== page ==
March 25 1884- Though officially chartered on April 16th 1884, the Antigua Grammar School observes March 25 in recognition of its founder, Archbishop Samuel Edward Branch’s birthday. To mark this momentous occasion, there is an annual Founder’s Day service along with other activities. There also exists, however, empirical evidence that this date marks only a re-establishment of the school as it seemed to have been in existence prior to the year 1837.
AGS was founded as an Anglican school and ran on British public school lines, being partly government funded.Though fees were paid by parents,, they were kept in an affordable range so that it could be accessible to the different social classes that existed on the island during the period. The school owed its existence to the Middle Class Education Act of 1882 and was presided over for more than 40 years by the founding Principal venerable and venerated Reverend (later, Archbishop) Samuel Edmund Branch. The first class had 11 boys and the school was initially located on High Street in the building which previously housed the Treasury Department before relocating to its present address, Lady Nugent Avenue.
From inception AGS accepted boarders from the French and Dutch Antilles, Danish (later US) Virgin Islands as well as from the British Leeward and Windward Islands.
In the 1970s Antigua Grammar School passed from Diocesan to full governmental control. A noteworthy commentary on the transition opined that the transition was ‘not entirely pain free’. Mr. E T Henry noted “It appeared that there was a deliberate attempt to elevate other Government secondary schools in an effort to submerge the prestige of the AGS. The argument appeared to be that anything that had to do with colonialism, class and status must be despised and destroyed.”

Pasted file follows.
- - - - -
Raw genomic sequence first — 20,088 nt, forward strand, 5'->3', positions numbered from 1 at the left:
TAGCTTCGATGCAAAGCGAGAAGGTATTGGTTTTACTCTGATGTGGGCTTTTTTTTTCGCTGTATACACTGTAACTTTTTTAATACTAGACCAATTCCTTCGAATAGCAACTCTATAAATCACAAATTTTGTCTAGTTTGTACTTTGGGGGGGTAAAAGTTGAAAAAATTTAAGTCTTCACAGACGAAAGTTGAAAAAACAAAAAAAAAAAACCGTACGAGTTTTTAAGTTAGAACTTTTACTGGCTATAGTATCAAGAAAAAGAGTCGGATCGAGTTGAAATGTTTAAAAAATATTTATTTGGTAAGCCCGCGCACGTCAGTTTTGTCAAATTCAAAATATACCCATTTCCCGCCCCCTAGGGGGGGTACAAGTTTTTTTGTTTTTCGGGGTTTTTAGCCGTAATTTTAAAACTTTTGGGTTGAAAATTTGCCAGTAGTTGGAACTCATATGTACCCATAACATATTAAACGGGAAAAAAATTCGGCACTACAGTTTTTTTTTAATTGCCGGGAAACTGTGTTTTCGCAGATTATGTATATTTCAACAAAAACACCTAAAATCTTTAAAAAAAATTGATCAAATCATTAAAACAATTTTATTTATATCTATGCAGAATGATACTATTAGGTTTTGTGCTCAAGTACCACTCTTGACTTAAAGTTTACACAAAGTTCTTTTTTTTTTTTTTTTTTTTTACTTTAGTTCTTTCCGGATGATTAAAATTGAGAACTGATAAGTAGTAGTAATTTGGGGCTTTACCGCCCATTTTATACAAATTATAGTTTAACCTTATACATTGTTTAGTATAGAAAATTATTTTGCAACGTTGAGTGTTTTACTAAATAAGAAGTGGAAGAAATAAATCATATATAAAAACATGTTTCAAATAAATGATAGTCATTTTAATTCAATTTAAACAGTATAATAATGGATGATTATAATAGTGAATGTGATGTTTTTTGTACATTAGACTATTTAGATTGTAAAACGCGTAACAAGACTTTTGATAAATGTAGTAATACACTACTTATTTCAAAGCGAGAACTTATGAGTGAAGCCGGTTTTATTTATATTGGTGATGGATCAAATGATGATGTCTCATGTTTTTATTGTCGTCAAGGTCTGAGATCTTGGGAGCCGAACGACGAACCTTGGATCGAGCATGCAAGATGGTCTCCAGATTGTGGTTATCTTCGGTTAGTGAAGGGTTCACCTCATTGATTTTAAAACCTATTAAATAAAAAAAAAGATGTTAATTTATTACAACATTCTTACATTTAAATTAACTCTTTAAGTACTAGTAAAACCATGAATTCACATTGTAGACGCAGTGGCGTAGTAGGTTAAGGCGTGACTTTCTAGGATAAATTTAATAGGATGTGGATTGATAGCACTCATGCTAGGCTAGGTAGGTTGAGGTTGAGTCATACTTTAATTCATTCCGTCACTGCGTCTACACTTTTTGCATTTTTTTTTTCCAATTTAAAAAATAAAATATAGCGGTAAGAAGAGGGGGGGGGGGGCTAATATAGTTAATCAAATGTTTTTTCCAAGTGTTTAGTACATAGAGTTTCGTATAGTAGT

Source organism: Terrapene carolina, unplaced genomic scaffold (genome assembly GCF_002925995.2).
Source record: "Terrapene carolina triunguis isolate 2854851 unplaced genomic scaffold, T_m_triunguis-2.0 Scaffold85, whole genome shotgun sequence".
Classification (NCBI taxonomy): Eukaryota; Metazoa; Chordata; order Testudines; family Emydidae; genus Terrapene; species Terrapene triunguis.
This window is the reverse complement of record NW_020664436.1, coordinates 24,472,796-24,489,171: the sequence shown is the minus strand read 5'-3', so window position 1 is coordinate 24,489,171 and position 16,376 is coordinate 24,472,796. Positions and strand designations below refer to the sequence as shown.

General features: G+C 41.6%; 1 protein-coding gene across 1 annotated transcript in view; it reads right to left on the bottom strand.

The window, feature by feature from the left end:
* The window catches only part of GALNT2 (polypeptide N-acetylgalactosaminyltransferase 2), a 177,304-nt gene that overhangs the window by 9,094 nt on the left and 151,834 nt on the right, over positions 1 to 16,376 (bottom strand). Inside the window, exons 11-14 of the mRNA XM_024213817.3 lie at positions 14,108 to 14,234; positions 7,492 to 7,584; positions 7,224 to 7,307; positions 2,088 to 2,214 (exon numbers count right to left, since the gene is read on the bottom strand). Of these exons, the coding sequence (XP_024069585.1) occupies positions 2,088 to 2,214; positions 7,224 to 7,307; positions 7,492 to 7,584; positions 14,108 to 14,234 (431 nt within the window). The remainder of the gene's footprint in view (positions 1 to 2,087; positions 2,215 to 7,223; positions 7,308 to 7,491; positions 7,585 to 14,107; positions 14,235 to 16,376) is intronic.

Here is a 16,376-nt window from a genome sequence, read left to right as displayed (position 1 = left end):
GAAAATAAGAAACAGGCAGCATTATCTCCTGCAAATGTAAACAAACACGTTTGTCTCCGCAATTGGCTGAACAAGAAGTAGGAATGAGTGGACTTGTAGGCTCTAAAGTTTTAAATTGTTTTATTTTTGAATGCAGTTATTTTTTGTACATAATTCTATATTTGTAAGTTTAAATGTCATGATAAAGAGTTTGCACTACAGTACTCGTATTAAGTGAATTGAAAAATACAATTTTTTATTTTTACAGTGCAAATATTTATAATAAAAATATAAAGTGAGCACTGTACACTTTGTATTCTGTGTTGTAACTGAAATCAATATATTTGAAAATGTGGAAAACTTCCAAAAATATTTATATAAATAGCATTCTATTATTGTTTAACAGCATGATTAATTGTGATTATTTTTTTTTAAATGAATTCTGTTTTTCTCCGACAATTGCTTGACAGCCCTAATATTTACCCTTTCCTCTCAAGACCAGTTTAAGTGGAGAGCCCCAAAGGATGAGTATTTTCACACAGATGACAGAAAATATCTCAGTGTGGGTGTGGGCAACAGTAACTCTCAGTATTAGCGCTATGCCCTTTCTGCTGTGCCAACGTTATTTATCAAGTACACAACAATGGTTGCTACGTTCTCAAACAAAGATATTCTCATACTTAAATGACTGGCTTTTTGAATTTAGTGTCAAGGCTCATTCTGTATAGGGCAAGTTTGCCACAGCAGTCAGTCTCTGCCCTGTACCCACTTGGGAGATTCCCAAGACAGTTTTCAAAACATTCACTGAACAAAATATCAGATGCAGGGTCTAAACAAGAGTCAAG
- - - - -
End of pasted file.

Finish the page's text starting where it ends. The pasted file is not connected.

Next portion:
During the early 1970s a decision was made to amalgamate the Antigua Grammar School and the Antigua Girls High School as a coed institution. Forms 1 to 3 sat at the Nugent Avenue location, while forms 4 to 6 sat at the Newgate Street (AGHS). This combination was viewed by many as chaotic and ill-conceived, and the experiment lasted only until 1976 when it reverted to an all-boy institution.
Over the years, the school has produced a fine cadre of men who have excelled in various facets of nation building and continue to make their country proud. These include former West Indian cricketer and national hero Sir Vivian Richards, composer of the national anthem, Sir Novelle Richards, national flag designer, Sir Reginald Samuel, former Prime Minister and national hero Sir Lester Bird and current Governor General, Sir Rodney Williams.
Antigua Grammar School survives to this day with a reputation in keeping with the school motto, Semper Virens, Always Flourishing. True to its rich traditions, it continues to deliver a challenging and enjoyable program focused on developing well rounded individuals who are guided in the development of skills in the arts, sciences, information technology, foreign languages and sports.
The school is the oldest secondary institution in the twin island state.
Sources: Semper Virens by E.T Henry-Museum Newsletter 1992; ‘Antigua Then’ by Margaret Lockett; ‘A History of Education in the British Leeward Islands, 1838-1945’ by Howard A Fergus; http://www.antiguagrammarschool.org; https://antiguaobserver.com/guest-editorial
1 thought on “Grammar School”
Why did you exclude Prime Minister Lester Bird. He was victor ludorum, head boy, and an outstanding statesman.
By the way, it was in 1964 that the AGS was purchased from the Branch family; the AGHS too, on January 1, 1964.
Basil Peters as former principal of the PMS, a mixed gender secondary school, tried to experiment and failed. He would lose the election of 1976 and never returned. Too many gaps in the short tale. Hurst, L. A. Class of ‘68